Burial for former archbishop who gave JFK's Eulogy
NEW ORLEANS (AP) — More than 1,000 mourners thronged a funeral in a New Orleans cathedral shrouded in black crepe Thursday for its beloved former archbishop Philip Hannan, who had delivered the graveside eulogies after the assassinations of John F. Kennedy and his brother Robert.
A horse-drawn hearse carried the remains of the 98-year-old Catholic clergyman on a 4 and ½ mile route through New Orleans into the French Quarter district where venerable St. Louis Cathedral was adorned with huge black bows and sprays of red-and-white flowers for the funeral attended by numerous VIPs. Among those present was Victoria Kennedy, widow of the late Sen. Edward M. Kennedy.
The 98-year-old archbishop, whose close ties to the Kennedy clan dated to the 1940s, died peacefully before dawn on Sept. 29. He had been in declining health recently.
When President Kennedy was assassinated on Nov. 22, 1963, widow Jacqueline asked Hannan to deliver the eulogy because of his longstanding friendship with the president. Hannan also officiated at a quiet reburial of two Kennedy infants in 1964 so their bodies could be near their father's in Arlington National Cemetery. And in 1968, Hannan traveled again from New Orleans to deliver the graveside eulogy for Sen. Robert. F. Kennedy after he was assassinated.
When Jacqueline Kennedy Onassis died of cancer in 1994, Hannan was again at Arlington to preside at a brief service before her burial.
Thousands viewed Hannan's body at New Orleans Notre Dame Seminary for three days starting Monday and more lined the route the hearse took to the cathedral. Another 300 seats had to be set up in the grassy park outside where tourists milled about in the French Quarter, a popular attraction. Hannan was the most active of the city's archbishops for his 23 years in that position and he remained active during his retirement.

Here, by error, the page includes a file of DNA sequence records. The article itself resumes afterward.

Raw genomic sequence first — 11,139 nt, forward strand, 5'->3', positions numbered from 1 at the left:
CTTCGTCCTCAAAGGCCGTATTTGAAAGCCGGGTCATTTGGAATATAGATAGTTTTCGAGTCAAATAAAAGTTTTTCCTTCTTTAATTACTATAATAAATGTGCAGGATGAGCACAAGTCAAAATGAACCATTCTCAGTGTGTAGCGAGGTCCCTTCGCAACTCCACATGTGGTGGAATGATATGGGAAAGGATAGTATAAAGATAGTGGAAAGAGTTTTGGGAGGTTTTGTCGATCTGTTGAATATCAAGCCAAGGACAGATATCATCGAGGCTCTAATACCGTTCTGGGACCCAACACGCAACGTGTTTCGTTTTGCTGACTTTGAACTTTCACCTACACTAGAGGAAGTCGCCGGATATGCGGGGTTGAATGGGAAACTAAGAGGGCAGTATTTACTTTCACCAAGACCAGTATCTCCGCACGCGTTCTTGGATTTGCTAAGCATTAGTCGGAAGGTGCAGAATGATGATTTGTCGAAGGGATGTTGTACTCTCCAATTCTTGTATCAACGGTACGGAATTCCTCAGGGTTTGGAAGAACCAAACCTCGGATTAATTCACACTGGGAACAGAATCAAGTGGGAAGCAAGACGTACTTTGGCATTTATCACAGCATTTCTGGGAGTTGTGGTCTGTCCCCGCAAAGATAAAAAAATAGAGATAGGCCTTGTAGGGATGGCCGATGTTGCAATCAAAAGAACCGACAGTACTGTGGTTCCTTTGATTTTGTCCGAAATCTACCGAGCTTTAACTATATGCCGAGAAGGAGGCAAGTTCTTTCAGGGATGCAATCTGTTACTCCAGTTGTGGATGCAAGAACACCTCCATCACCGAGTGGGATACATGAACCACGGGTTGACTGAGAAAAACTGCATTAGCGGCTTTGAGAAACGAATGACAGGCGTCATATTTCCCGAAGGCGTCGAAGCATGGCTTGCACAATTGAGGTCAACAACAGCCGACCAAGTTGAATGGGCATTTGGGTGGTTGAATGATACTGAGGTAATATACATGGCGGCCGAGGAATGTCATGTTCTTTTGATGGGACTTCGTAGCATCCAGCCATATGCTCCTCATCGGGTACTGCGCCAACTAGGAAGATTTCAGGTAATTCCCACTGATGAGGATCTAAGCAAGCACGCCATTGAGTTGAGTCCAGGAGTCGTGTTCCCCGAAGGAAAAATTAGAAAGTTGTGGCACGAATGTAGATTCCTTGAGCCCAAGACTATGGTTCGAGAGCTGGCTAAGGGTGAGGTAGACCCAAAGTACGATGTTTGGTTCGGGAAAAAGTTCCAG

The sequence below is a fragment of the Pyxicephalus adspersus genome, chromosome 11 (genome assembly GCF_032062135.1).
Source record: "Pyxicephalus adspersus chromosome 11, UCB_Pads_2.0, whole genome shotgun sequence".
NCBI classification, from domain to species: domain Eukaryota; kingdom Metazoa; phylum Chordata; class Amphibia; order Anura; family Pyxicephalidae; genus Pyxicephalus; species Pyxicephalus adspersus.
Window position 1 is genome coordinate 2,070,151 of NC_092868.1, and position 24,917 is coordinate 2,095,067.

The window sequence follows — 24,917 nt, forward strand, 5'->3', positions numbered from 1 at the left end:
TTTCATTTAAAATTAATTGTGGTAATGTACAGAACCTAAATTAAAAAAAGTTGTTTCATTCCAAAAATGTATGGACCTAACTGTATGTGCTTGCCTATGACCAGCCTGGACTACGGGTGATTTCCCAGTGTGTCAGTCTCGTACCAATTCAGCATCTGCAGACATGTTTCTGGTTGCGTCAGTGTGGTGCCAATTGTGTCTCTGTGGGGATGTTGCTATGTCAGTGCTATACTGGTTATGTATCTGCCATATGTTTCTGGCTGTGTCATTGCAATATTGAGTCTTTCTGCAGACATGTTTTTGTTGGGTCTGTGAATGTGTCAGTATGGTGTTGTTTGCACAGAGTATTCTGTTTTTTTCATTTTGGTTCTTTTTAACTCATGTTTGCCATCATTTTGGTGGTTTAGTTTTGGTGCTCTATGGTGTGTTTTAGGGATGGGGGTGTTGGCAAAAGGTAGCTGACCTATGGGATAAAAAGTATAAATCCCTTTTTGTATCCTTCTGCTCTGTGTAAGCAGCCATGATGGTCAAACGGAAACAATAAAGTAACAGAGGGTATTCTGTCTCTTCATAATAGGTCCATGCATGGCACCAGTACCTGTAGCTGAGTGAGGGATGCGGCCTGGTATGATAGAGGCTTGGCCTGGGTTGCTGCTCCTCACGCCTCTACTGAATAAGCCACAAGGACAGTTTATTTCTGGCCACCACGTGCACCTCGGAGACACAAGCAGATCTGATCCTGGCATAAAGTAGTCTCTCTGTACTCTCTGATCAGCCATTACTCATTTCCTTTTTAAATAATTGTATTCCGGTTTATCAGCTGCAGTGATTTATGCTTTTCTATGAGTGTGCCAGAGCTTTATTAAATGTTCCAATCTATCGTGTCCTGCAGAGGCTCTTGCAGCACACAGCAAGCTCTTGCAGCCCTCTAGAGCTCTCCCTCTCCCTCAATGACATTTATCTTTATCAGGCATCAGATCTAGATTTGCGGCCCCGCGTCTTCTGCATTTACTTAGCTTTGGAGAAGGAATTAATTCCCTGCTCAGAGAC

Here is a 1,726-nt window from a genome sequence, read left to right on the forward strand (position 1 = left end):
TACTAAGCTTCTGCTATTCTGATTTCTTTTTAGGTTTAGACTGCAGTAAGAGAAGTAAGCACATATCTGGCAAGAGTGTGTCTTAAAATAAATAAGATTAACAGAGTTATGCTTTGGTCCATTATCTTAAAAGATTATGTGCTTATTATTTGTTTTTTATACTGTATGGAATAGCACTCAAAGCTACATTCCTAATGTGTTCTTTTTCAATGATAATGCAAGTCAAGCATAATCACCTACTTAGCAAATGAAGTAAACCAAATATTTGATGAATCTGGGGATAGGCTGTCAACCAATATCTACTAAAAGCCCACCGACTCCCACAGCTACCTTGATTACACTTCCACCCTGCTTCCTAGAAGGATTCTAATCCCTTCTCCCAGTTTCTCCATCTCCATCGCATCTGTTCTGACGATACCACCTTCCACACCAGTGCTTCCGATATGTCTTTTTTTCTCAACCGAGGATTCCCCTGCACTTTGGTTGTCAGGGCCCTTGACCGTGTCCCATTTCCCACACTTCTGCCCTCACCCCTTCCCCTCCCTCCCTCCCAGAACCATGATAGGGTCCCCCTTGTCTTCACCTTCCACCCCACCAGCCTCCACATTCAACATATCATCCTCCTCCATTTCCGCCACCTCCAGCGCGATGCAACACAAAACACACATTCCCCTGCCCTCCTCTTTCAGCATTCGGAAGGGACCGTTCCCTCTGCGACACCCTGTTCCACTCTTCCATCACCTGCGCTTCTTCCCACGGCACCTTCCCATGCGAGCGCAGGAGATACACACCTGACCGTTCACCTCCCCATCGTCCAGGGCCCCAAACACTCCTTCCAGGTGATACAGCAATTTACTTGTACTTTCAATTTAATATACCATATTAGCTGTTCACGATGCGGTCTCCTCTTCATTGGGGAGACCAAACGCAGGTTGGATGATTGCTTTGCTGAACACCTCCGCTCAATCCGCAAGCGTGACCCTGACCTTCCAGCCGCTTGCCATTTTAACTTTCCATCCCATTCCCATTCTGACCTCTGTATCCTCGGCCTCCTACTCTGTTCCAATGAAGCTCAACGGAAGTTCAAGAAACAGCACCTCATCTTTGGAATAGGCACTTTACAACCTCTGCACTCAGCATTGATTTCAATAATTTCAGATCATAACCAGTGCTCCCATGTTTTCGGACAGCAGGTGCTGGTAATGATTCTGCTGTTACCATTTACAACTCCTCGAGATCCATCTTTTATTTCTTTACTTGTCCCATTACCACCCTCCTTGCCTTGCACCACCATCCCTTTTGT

Louisiana Gov. Bobby Jindal, New Orleans Mayor Mitch Landrieu and others from politics, the echelons of the Roman Catholic church and even professional sports were on hand. Among the honorary pall bearers were former U.S. Rep. Lindy Boggs and New Orleans Saints owner Tom Benson and Xavier University president Norman C. Francis.
Hannan was the 11th archbishop in New Orleans history, combining conservative politics with generous service to the poor. When he turned 75 and had to retire as archbishop, he became president of a public television station he founded.
Current Archbishop Gregory Aymond remembered jokingly when he was installed two years ago that he noted that New Orleans had four living archbishops, "and we all know who's boss."
Aymond also recalled Hannan's love of New Orleans' long-suffering NFL football team, the Saints.
"He loved the saints in heaven and the Saints in New Orleans," Aymond quipped.
Aymond led the celebration of Mass and delivered the eulogy. Co-celebrants included 18 bishops and 300 priests.
Members of the 82nd Airborne, the brigade Hannan served with during World War II, provided the Honor guard. After the service, flags were dipped and a bugler played Taps. Hannan's casket was then carried by priests to the side of the altar and lowered into a tomb built under it.
Judi Verdin, a 54-year-old Louisiana resident, said Hannan performed her confirmation ceremony years ago and she was among many saddened by his passing.
"He was the pope of New Orleans, a wonderful man that we loved dearly," she said.